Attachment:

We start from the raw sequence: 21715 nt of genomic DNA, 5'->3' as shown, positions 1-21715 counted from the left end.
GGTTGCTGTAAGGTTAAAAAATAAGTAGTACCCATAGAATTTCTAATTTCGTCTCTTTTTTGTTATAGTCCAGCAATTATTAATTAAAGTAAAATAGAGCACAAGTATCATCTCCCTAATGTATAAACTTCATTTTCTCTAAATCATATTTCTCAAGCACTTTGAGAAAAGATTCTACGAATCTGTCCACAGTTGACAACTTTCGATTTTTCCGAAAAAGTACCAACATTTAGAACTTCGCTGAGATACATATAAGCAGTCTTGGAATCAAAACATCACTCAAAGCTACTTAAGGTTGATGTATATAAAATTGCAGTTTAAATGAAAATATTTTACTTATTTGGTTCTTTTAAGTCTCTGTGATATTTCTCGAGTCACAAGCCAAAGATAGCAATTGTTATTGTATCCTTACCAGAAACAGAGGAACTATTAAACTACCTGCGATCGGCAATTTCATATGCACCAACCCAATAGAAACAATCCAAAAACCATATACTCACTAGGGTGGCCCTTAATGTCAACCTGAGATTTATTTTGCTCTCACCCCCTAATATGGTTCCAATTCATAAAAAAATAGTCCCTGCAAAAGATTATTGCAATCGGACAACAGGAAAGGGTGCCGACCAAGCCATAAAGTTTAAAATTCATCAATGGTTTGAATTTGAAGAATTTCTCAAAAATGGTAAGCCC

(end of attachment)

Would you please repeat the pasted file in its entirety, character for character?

We start from the raw sequence: 21715 nt of genomic DNA, 5'->3' as shown, positions 1-21715 counted from the left end.
GGTTGCTGTAAGGTTAAAAAATAAGTAGTACCCATAGAATTTCTAATTTCGTCTCTTTTTTGTTATAGTCCAGCAATTATTAATTAAAGTAAAATAGAGCACAAGTATCATCTCCCTAATGTATAAACTTCATTTTCTCTAAATCATATTTCTCAAGCACTTTGAGAAAAGATTCTACGAATCTGTCCACAGTTGACAACTTTCGATTTTTCCGAAAAAGTACCAACATTTAGAACTTCGCTGAGATACATATAAGCAGTCTTGGAATCAAAACATCACTCAAAGCTACTTAAGGTTGATGTATATAAAATTGCAGTTTAAATGAAAATATTTTACTTATTTGGTTCTTTTAAGTCTCTGTGATATTTCTCGAGTCACAAGCCAAAGATAGCAATTGTTATTGTATCCTTACCAGAAACAGAGGAACTATTAAACTACCTGCGATCGGCAATTTCATATGCACCAACCCAATAGAAACAATCCAAAAACCATATACTCACTAGGGTGGCCCTTAATGTCAACCTGAGATTTATTTTGCTCTCACCCCCTAATATGGTTCCAATTCATAAAAAAATAGTCCCTGCAAAAGATTATTGCAATCGGACAACAGGAAAGGGTGCCGACCAAGCCATAAAGTTTAAAATTCATCAATGGTTTGAATTTGAAGAATTTCTCAAAAATGGTAAGCCC